I was excited to see a report on the Brookland Listserv yesterday that a Change petition had reached 721 signatures. And they even have a Facebook page. But then I saw the page, Bring Whole Foods to Brookland, was started back in February of 2014. So they got stamina too! Think their persistence will pay off? Unfortunately I haven’t heard anymore scuttlebutt on this since July 2013.

The residents of Brookland deserve the fresh food and variety that Whole Foods offers. Currently, the only grocery options in Brookland are Giant and Yes! Organic. The quality of the food at the Giant is too low, and it’s not within walking distance of the core of Brookland. The Yes! Organic has a very small selection of produce and a virtually non-existent offering of meat, poultry, and fish. We need a central grocery store that has the healthy food and variety that will keep our husbands, wives, children and friends healthy and happy, without traveling to P Street or H Street.

Healthy foods help us avoid diabetes, heart disease, hypertension, high blood pressure, gout, etc. Whole Foods’ excellent offering of healthy food makes it easier to eat healthy food, especially if it opens a location in the middle of our neighborhood.

Our neighborhood is growing exponentially; between the families, young professionals, long-time residents, and university students in the neighborhood, we have more than enough demand to satisfy Whole Foods.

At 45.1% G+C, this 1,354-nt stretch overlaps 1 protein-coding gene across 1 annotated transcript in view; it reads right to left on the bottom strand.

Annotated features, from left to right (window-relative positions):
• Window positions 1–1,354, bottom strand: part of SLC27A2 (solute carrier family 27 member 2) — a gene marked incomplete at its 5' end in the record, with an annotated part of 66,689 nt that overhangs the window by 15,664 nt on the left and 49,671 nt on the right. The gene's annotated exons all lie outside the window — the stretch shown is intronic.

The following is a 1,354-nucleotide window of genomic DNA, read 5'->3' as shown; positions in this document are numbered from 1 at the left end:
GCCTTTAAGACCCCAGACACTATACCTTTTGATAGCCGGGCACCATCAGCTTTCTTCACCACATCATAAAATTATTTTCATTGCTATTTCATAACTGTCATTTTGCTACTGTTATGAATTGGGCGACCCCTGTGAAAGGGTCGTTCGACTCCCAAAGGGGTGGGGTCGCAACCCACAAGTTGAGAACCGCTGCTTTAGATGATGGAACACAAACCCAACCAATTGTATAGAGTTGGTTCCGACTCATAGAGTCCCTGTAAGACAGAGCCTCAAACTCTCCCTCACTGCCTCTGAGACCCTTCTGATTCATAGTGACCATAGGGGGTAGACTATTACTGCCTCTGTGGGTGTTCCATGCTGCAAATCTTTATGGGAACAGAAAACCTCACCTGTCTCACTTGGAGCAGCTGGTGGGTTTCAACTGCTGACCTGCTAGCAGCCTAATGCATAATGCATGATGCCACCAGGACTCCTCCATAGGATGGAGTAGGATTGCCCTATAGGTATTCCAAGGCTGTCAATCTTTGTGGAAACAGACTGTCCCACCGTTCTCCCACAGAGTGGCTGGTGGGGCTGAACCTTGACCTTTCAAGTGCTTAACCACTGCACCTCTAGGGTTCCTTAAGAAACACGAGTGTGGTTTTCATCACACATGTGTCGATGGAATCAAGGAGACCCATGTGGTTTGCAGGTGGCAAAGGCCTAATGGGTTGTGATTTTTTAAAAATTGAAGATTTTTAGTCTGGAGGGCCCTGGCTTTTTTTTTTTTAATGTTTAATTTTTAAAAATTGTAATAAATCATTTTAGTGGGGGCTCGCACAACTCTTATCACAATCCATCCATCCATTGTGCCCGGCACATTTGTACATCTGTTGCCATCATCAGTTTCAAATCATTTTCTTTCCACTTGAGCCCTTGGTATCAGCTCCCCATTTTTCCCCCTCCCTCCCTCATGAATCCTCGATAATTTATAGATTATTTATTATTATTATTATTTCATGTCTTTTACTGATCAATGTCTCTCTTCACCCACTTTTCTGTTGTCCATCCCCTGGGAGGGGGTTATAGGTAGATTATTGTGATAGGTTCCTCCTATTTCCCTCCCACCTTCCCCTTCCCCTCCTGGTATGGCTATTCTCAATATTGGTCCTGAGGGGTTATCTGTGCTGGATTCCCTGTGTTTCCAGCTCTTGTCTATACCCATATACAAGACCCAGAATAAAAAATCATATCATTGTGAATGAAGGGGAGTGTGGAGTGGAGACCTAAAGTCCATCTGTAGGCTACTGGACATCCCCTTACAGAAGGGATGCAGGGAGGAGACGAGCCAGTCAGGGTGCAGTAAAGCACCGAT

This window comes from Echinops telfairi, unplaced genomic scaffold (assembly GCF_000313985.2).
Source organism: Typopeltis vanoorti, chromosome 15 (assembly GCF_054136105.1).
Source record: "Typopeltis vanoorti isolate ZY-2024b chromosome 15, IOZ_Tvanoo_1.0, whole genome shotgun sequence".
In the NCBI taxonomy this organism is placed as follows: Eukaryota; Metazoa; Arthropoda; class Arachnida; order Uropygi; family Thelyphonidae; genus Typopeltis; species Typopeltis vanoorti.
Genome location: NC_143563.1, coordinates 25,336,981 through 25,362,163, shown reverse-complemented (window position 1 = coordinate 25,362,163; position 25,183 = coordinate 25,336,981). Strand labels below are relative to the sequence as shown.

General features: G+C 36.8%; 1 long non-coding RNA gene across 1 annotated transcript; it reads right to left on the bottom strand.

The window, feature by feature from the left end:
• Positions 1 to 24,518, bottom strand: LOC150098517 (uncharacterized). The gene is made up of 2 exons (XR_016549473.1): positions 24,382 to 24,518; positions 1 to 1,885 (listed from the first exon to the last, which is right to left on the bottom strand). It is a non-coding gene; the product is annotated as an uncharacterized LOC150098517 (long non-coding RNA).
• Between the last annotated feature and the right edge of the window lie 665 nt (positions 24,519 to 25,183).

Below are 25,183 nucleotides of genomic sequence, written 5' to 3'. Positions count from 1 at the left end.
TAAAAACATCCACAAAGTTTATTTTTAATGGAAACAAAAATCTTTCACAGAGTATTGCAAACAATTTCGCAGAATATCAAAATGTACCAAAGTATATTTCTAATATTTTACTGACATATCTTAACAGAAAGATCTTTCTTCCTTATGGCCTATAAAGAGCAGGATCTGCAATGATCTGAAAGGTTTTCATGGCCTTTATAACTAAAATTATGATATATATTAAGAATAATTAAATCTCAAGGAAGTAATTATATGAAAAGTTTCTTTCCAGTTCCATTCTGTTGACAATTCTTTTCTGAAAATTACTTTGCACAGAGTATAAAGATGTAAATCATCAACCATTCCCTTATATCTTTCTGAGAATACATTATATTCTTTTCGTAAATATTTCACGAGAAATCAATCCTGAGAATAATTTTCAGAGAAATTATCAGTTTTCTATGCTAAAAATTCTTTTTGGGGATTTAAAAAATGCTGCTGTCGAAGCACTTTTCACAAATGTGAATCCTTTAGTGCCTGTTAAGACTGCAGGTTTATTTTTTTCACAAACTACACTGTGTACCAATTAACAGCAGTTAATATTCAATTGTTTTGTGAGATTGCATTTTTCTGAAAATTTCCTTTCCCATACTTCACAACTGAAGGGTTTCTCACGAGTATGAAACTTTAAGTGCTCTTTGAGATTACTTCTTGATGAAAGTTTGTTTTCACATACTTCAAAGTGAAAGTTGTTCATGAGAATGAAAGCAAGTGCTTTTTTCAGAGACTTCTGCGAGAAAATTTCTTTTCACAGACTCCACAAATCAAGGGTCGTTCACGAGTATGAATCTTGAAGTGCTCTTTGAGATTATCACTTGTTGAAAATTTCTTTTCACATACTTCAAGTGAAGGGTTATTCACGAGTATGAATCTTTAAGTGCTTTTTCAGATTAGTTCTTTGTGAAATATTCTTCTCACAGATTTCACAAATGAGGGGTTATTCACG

Join me in asking Whole Foods to open a store in Brookland by signing the petition. We can do this!

Rendering via The Parks at Walter Reed

Just as they brought us beautiful words now the Washington Business Journal brings us painful words from a Wegmans spokesperson:

“We are doubtful that a deal will be struck.”

Updates when we learn who the new grocer will be.

Ed. Note: You can read about the plans for the Hines, Urban Atlantic, and Triden Group team to redevelop Walter Reed here.


“Dear PoPville,

Has anyone noticed the crazy wine prices at the Petworth Safeway? Typically cheap bottles there are now ~$10 dollars more than Trader Joes or the local corner stores. Is this some marketing scheme to increase prices only to make the discounts seem substantial? Has anyone else seen this practice at other Safeways in DC? This is clearly a first world problem but me and my fellow winos are curious about what’s going on.”


“Dear PoPville,

“Yes! Organic on 14th & V Streets has been mislabeling ‘certain’ produce as “organic” that is NOT organic and has been charging double the prices.

Unfortunately, I am very sad to tell you that the Yes! Organic market has been using signs to advertise some NON-organic produce as organic. Organic food has a barcode that starts with the number 9. Conventional (non-organic) food has a barcode that starts with the number 4. For example, the fruit in the store was under a sign that says “Organic Watermelon” or “Organic Grapefruit” (see pictures) but I checked the barcodes and the oranges and watermelon all started with the number “4”. I noticed this on Saturday morning and alerted the people working there. I stayed to make sure they changed the signs for the fruit I had found. I did not check all of the fruit – only the watermelon, oranges and papaya. Every orange and every watermelon was not organic. The papaya was organic.